While I was waiting for honeybees to land on the first flowering shrub in the garden, I spotted this fly. The image is unremarkable, but that's not true of the fly's impressive compound eyes; what a magnificent feat of natural engineering they are. Have you ever stopped to imagine what sort of view of the world they present? Is the image presented as if distorted by a fish-eye lens? Is it fragmented as if viewed through a kaleidoscope? Well, it seems the answer is that each of the hexagonal lenses in the fly's compound eye captures both a slow-motion view of the world and a real-time version. These millions of mini-images are then processed by the brain into one coherent view of the fly's immediate world.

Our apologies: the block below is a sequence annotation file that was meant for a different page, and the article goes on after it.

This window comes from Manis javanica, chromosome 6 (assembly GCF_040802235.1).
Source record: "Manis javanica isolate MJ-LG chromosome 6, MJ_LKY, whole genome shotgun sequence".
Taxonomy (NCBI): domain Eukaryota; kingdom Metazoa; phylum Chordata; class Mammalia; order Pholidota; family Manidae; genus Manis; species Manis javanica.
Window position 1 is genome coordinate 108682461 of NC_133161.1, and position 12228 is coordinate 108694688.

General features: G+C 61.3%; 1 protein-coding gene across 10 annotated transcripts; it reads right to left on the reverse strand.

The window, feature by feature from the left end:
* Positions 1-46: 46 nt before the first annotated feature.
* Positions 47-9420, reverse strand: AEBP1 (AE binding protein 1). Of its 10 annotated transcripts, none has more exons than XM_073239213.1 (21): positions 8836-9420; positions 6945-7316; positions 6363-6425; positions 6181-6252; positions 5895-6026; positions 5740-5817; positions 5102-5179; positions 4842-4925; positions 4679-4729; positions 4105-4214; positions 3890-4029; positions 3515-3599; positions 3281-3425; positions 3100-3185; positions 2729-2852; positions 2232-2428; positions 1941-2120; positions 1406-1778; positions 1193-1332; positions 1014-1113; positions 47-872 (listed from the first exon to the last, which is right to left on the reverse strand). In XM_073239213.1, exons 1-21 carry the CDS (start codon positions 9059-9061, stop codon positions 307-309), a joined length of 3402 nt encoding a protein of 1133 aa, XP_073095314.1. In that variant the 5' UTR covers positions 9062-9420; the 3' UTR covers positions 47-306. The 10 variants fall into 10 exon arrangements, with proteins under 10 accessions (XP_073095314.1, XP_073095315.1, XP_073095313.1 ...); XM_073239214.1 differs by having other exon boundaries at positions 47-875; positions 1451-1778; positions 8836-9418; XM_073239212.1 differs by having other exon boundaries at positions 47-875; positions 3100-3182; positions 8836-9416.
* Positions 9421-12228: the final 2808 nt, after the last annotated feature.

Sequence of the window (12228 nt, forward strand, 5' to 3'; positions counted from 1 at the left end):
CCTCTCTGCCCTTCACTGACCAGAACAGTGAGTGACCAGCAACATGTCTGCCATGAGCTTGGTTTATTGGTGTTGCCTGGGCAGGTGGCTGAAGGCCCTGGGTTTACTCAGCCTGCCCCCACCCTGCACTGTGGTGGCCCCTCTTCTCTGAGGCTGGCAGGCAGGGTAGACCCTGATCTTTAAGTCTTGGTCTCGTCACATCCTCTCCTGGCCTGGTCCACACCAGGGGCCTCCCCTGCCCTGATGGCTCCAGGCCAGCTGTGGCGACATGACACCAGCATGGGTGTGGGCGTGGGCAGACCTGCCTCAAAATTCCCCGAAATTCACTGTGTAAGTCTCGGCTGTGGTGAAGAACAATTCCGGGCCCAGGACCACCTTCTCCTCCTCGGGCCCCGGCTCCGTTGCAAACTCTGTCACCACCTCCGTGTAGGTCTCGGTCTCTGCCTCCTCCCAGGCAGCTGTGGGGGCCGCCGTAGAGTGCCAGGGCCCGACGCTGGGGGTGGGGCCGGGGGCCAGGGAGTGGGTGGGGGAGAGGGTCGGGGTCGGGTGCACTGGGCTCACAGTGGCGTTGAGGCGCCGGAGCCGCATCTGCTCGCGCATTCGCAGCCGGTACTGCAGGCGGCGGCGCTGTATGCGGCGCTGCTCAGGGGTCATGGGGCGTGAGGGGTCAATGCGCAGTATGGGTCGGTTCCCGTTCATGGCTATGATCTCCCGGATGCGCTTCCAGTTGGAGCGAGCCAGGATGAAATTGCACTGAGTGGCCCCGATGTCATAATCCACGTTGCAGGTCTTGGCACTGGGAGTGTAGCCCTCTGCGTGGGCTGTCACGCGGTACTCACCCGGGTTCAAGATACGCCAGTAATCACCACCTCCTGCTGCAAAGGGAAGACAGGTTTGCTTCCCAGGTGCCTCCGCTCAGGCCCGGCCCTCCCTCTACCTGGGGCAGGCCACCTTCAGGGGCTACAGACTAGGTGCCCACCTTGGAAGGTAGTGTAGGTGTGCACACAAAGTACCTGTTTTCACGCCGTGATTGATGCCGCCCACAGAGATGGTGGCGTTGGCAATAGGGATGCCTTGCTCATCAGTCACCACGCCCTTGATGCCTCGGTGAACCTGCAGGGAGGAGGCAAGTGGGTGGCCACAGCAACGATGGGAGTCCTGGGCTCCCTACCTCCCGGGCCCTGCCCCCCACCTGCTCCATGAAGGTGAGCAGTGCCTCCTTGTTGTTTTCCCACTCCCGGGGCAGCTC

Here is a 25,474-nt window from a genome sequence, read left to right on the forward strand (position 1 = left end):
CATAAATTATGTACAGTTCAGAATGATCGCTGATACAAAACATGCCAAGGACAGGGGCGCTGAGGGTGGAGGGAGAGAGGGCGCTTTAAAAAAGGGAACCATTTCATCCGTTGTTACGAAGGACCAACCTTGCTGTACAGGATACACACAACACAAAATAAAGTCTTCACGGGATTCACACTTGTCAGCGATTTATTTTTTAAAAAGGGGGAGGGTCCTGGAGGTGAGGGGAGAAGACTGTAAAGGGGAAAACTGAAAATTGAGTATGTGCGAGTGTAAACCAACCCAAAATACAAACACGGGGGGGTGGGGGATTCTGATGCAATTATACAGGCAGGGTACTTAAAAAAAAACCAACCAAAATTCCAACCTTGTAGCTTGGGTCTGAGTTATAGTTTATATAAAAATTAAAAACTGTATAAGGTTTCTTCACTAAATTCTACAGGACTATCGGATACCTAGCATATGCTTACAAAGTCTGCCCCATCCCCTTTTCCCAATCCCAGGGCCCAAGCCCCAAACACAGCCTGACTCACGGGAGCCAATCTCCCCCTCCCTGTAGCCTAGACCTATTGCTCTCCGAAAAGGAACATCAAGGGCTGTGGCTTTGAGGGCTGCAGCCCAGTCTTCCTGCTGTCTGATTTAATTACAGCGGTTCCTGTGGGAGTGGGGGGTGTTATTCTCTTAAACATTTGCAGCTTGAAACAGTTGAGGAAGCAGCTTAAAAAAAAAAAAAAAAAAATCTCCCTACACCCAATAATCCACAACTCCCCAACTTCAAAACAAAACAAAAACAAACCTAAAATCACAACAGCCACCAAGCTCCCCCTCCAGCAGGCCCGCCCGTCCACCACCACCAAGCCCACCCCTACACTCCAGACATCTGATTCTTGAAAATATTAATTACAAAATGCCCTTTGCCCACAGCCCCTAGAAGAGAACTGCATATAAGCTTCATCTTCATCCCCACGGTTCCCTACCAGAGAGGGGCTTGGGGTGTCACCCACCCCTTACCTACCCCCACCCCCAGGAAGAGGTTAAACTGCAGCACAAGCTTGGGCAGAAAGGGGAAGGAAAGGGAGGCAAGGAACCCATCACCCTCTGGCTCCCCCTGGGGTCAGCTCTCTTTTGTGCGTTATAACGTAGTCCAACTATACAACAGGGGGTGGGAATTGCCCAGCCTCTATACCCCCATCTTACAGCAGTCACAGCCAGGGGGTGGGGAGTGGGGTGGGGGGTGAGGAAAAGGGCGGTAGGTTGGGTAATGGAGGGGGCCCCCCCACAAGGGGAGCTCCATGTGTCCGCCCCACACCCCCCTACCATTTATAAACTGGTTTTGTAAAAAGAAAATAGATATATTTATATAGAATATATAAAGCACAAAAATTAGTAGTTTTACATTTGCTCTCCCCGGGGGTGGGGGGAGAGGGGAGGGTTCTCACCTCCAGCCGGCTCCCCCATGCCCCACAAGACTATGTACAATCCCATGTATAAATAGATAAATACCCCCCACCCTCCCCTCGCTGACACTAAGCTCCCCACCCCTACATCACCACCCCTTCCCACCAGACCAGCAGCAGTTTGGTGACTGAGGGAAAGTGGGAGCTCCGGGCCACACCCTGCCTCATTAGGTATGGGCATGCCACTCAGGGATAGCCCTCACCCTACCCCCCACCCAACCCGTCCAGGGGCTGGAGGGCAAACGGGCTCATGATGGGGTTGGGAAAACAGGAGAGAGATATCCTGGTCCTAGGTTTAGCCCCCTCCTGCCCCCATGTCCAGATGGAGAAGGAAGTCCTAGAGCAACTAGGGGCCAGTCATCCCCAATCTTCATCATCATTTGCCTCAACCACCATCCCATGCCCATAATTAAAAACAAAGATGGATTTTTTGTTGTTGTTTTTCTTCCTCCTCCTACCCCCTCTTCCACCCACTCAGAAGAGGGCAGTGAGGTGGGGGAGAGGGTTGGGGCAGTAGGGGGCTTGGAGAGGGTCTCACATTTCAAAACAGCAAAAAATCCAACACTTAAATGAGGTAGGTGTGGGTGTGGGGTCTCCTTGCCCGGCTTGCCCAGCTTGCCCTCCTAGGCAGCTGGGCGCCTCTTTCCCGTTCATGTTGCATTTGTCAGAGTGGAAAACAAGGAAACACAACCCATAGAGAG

Source: Discover magazine/UCLA
Canon 350D, Canon 100mm prime macro lens, 1/500th sec, f/6.3, ISO 500